Man and Pirogue, Sunset, Niger River, Mali, West Africa

West African Folk-Tales  by  William H. Barker and Cecilia Sinclair

Garden Spider in Web, Argiope Aurantia

West African Folk-Tales
by William H. Barker and Cecilia Sinclair

How We Got the Name "Spider Tales"

How Wisdom Became the Property of the Human Race

Anansi and Nothing

Thunder and Anansi

Why the Lizard Moves His Head Up and Down

Tit For Tat

Why White Ants Always Harm Man's Property

The Squirrel and the Spider

Why We See Ants Carrying Bundles As Big As Themselves

Why Spiders Are Always Found in Corners of Ceilings

Anansi and the Blind Fisherman

Adzanumee and Her Mother

The Grinding-Stone That Ground Flour By Itself

Morning Sunrise

Why the Sea-turtle When Caught Beats Its Breast With Its Forelegs

How Beasts and Serpents Came into the World

Honourable Minu

Why the Moon and the Stars Receive Their Light From the Sun

Ohia and the Thieving Deer

How the Tortoise Got Its Shell

The Hunter and the Tortoise

Kwofi and the Gods

The Lion and the Wolf

Maku Mawu and Maku Fia

The Robber and the Old Man

The Leopard and the Ram

Why the Leopard Can Only Catch Prey On Its Left Side

Quarcoo Bah-Boni

King Chameleon and the Animals

To Lose an Elephant For the Sake of a Wren Is a Very Foolish Thing To Do

The Ungrateful Man

Why Tigers Never Attack Men Unless They Are Provoked

The Omanhene Who Liked Riddles

How Mushrooms First Grew

Farmer Mybrow and the Fairies

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The Robber and the Old Man

IN a big town lived a very rich gentleman. The fame of his wealth soon spread. A clever thief heard of it and determined to have some for himself.

He managed to hide himself in a dark corner of the gentleman's room—while the latter was counting his bags of money. As soon as the old gentleman left the room to fetch something, the thief caught up two of the bags and escaped.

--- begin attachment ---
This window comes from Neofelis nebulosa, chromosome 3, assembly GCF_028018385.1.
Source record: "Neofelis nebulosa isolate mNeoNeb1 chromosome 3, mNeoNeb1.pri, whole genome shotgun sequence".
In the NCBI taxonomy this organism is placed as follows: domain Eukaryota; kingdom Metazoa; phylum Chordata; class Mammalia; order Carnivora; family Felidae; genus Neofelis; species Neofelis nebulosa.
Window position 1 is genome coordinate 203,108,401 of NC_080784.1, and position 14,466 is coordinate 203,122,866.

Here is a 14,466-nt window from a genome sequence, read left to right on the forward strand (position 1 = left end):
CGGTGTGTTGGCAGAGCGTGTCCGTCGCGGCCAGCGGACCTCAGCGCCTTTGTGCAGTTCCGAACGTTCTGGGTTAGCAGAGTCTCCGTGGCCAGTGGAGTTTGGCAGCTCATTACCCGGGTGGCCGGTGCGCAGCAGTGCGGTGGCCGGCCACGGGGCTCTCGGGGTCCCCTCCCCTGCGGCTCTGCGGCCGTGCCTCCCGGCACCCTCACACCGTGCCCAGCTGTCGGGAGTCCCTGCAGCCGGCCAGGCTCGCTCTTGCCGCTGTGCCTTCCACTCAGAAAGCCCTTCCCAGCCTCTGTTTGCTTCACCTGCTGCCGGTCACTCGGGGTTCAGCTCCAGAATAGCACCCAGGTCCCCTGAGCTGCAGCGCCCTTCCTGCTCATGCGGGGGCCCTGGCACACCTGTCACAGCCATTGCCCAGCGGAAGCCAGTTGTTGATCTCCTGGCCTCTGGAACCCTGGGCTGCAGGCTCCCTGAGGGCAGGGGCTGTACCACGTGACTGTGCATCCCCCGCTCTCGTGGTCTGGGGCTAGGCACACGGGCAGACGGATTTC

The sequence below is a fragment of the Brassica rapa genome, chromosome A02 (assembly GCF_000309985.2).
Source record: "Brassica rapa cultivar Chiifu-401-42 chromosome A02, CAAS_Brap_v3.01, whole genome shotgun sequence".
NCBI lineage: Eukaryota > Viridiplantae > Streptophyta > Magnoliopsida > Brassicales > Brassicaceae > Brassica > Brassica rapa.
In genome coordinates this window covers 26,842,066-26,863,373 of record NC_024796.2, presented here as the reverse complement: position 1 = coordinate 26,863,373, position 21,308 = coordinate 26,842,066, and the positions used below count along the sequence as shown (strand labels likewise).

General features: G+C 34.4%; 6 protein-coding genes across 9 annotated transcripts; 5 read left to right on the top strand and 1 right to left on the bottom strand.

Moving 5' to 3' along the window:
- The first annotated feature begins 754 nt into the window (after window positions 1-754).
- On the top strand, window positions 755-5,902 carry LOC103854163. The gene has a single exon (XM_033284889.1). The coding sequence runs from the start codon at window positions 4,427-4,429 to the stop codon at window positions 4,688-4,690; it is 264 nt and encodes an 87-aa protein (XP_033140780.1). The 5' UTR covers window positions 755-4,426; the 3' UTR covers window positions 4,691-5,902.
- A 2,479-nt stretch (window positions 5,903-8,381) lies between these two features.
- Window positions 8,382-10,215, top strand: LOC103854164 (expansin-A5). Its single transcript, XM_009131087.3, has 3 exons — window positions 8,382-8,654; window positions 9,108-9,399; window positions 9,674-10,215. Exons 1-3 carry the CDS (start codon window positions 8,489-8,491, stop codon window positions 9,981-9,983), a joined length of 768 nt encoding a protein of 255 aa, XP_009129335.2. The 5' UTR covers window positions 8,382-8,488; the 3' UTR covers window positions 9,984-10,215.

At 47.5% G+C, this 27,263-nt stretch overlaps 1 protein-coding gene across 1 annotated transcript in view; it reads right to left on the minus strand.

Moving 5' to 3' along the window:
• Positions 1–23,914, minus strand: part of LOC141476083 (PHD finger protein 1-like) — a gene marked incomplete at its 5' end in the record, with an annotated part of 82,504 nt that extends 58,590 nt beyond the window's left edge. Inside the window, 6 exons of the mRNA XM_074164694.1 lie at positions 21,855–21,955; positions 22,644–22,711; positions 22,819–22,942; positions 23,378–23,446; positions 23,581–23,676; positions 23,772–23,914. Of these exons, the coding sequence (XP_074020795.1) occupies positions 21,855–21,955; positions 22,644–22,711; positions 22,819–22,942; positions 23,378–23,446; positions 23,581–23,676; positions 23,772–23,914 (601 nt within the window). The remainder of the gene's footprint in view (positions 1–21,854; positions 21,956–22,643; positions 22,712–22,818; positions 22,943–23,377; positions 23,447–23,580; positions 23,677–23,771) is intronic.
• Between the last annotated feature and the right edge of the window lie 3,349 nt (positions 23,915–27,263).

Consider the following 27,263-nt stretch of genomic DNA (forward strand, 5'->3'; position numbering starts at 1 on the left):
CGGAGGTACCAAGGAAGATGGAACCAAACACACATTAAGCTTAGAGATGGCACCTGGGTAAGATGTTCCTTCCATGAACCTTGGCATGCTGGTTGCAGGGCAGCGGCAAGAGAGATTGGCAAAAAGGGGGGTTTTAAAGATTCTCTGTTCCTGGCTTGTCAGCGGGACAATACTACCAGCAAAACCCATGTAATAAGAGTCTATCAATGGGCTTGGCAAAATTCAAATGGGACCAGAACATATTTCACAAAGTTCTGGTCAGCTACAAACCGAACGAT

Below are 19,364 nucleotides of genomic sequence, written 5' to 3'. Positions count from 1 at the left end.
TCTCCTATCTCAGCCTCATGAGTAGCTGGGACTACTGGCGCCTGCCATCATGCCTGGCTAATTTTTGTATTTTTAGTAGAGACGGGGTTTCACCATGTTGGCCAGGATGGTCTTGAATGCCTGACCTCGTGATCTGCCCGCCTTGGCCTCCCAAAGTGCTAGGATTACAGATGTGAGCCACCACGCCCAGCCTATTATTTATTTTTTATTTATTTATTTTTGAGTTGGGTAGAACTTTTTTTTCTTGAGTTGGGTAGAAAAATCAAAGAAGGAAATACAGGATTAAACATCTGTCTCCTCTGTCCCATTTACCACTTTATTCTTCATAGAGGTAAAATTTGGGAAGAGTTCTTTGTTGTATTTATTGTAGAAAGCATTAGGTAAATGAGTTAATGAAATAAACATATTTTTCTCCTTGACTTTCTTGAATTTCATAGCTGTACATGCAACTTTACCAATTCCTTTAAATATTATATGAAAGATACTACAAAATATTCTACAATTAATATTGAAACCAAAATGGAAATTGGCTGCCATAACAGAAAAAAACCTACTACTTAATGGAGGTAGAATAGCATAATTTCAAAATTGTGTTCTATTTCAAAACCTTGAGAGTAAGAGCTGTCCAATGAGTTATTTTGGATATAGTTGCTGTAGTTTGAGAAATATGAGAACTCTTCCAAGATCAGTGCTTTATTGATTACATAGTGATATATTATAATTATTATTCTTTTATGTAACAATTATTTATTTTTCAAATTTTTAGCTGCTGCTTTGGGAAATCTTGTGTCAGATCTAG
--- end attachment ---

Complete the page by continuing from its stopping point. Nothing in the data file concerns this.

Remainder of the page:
The owner was astonished, on his return a few minutes later, to find two bags short. He could find no trace of the thief.

Next morning, however, he chanced to meet the robber just outside the house. The dishonest man looked so confused that the rich man at once suspected he was the thief. He could not, however, prove it, so took the case before the judge.

The thief was much alarmed when he heard this. He sought a man in the village and asked his advice. The wise man undertook to help him—if he would promise to pay him half the money when he got off. This the robber at once said he would do.

The old man then advised him to go home and dress in rags. He must ruffle his hair and beard and behave as if he were mad. If any one asked a question he must answer "Moo."

The thief did so. To every question asked by the judge he said, "Moo, moo." The judge at last grew angry and dismissed the court. The thief went home in great glee.

Next day, the wise man came to him for his half of the stolen money. But he could get no answer but "Moo" from the thief, and at last, in despair, he had to go home without a penny. The ungrateful robber kept everything for himself. The wise man regretted very much that he had saved the thief from his just punishment but it was now too late.

The text came from:

Barker, William H. and Cecilia Sinclair. West African Folk-tales. Lagos, Africa: Bookshop, 1917. Buy the book in paperback.

Available from

West African Folk-Tales  by  William H. Barker and Cecilia Sinclair

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West African Folk Tales  by Hugh Vernon-Jackson

African Folktales (Pantheon Fairy Tale & Folklore) by Roger Abrahams

The Adventures of Spider: West African Folktales by Joyce Cooper Arkhurst

Favorite African Folktales by Nelson Mandela

The Girl Who Married a Lion and Other Tales From Africa by Alex McCall Smith

African Genesis: Folk Tales and Myths of Africa


©Heidi Anne Heiner, SurLaLune Fairy Tales
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